May 30, 2008
Greetings to all !    We have our assignment.   In two weeks we leave for Vinnytsa.   This is a city of about 350,000 in the middle of Ukraine.   We are quite happy with Peace Corps’s decision for us.   We had been told that the budget for Peace Corps has been cut (along with the budgets of many other United States government departments), and that there wouldn’t be very many of us going to large cities because the cost of living in cities is so much higher than villages.   So among the 60 volunteers in our group, only 10 of us have been assigned to cities with populations over 100,000.   The rest are in smaller towns and villages, stretching across the entire country.   There are several who are on the Russian border on the east, and some who are on the Polish border on the west.   No one is going anywhere near Odessa (their cost of living really is too high), and no one is staying in Chernihiv or going to Kiev.    So despite all the Peace Corps brochures showing barefoot volunteers carrying water and living in huts in their little villages it appears our life will be a little more upscale (which is certainly fine with us).    Don is assigned to work with a business center, their request is for someone to help them with local business development, including green tourism (seems to be the buzzword these days) and foreign investment.   Karen is assigned to an NGO involved in youth projects, their request is for help with grant writing and structure and organization for their district offices in smaller towns outside the city.   What this really means we will be doing we have no idea, and the only thing we know for sure is that the first order of the day will be to find a tutor and keep working on the Russian!   Vinnytsa appears to be a very nice city, if any of you are interested in a few pictures you might check out a website we found:   www.vinnytsatourism.com.ua     We are looking forward to going there in person, but this won’t happen until the middle of June.   For the first month when we are there we will stay with a host family (this one, we are told, has a mother/father/two sons and a dog), and then we will move to our own apartment.    But in the meantime there is still much learning and studying to do, and there is a general feeling of panic that is settling over our group as we realize that we really will be sent out on our own to live and work among people we can’t talk to….   There is also some sadness, we have gotten to be good friends with many of our group and now they will be living many miles away.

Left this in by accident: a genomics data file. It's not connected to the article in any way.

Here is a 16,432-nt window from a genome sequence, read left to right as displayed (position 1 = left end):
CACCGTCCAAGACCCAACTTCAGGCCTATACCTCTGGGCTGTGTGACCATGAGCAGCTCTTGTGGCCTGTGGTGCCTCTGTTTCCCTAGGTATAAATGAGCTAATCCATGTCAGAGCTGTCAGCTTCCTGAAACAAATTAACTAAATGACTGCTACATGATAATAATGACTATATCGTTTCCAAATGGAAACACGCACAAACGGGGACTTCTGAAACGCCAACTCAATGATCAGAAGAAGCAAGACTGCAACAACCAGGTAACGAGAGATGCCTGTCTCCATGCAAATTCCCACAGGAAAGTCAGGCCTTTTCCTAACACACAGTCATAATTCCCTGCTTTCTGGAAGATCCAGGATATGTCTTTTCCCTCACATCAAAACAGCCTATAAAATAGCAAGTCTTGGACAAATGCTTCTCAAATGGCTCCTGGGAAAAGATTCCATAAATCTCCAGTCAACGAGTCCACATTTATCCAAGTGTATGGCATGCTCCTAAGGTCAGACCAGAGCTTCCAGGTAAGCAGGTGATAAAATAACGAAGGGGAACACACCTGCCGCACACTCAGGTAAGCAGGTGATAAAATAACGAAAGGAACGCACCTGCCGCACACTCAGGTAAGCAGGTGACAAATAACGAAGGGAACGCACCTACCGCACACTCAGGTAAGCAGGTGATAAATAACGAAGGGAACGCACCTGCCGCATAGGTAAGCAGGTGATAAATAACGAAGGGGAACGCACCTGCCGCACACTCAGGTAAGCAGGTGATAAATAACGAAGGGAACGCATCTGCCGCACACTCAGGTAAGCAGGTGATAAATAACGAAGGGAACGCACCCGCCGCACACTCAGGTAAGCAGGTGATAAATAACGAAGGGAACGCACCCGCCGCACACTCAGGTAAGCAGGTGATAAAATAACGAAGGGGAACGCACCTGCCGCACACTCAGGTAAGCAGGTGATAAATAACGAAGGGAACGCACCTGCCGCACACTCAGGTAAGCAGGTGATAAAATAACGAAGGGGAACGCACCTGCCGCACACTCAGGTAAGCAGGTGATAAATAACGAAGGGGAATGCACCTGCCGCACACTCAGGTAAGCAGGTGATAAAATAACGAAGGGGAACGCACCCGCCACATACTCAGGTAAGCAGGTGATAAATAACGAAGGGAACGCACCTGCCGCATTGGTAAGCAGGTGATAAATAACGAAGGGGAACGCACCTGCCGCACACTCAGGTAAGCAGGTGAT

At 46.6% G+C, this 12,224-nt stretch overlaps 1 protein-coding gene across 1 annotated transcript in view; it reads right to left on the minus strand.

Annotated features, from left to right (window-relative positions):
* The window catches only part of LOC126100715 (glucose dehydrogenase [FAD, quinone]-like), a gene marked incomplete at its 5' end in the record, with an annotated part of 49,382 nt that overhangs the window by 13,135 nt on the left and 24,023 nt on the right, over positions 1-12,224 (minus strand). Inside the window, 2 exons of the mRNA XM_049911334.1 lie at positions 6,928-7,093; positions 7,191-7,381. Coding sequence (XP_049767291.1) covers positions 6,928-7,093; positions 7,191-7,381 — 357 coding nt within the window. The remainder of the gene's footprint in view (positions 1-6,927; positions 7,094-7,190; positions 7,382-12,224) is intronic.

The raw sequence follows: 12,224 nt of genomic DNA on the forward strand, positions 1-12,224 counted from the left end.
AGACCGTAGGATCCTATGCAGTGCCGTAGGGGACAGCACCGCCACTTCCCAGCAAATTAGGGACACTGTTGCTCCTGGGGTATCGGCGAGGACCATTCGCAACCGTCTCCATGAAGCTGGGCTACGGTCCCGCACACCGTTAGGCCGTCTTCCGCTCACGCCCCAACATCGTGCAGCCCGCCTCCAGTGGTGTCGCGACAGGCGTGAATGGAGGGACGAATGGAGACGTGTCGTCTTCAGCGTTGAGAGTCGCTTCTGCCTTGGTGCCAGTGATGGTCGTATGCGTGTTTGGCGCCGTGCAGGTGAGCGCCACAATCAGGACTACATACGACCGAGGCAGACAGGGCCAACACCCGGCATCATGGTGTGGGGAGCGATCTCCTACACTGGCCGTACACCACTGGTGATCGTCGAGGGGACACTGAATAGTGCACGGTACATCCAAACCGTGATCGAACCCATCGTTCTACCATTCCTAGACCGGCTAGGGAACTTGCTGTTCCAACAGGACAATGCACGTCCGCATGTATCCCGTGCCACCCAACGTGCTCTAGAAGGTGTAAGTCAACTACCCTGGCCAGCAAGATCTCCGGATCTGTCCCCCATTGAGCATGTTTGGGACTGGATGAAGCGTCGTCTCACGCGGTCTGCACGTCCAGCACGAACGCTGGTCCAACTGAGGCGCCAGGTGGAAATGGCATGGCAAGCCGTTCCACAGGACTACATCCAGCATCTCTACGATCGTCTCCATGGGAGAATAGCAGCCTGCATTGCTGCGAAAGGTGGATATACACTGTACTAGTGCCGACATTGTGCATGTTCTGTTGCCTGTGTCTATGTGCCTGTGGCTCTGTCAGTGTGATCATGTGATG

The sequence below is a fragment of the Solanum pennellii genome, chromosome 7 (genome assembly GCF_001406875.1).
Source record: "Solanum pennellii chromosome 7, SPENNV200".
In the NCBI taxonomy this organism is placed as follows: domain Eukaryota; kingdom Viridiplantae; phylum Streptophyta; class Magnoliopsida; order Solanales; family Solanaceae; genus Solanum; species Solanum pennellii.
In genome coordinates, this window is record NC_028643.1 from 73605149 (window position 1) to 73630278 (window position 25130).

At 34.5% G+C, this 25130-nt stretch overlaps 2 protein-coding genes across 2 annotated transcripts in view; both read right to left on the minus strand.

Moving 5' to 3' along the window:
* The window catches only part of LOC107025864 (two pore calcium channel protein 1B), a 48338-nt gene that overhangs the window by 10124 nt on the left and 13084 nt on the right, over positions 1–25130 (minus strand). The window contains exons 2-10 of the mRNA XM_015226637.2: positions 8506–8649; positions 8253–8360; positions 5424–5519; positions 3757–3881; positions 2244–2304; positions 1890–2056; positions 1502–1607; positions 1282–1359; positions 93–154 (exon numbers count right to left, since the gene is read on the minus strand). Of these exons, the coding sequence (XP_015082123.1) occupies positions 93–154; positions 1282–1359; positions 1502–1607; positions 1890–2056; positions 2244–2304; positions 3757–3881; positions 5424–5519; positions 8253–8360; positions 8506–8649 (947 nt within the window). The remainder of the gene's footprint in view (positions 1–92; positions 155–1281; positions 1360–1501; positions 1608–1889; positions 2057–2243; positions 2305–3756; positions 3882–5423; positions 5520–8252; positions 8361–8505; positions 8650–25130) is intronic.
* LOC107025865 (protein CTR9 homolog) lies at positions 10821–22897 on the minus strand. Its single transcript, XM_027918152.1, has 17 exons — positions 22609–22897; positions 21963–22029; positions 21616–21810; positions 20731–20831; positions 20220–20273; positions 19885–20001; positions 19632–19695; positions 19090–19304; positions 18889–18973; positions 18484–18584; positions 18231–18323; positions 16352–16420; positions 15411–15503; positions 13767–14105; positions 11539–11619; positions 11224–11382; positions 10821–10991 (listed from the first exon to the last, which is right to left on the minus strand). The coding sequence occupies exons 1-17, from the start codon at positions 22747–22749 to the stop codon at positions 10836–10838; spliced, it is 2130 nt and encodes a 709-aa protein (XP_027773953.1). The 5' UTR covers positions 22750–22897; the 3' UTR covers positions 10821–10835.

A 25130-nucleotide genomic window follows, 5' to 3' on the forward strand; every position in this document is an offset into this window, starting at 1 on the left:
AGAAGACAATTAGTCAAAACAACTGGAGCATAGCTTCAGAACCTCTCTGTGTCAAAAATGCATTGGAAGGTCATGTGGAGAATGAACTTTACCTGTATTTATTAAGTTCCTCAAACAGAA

The Peace Corps announcement of where our “sites” would be was sort of a major production.   They took us all to a former Soviet resort about 40 minutes away.   There were many large buildings, including a conference center and a sort of dormitory/hotel.  It had been a “sanitarium” back in the 50’s or 60’s, and there were pictures on the walls of some of the patients that had been there and the work that had been done.  Most of it looked like it had been neglected for many years (we have gotten used to what old Soviet buildings are like), but there were other parts, including some of the dormitory/hotel, that they were trying to renovate.   We had been advised to bring our mosquito repellent, which turned out to be very good advice, so if they are trying to bring this back as a resort our first advice would be to deal with the bugs!   There were also still signs up on the grounds in Russian from 40 years ago, stating the ground rules for living and staying at the resort.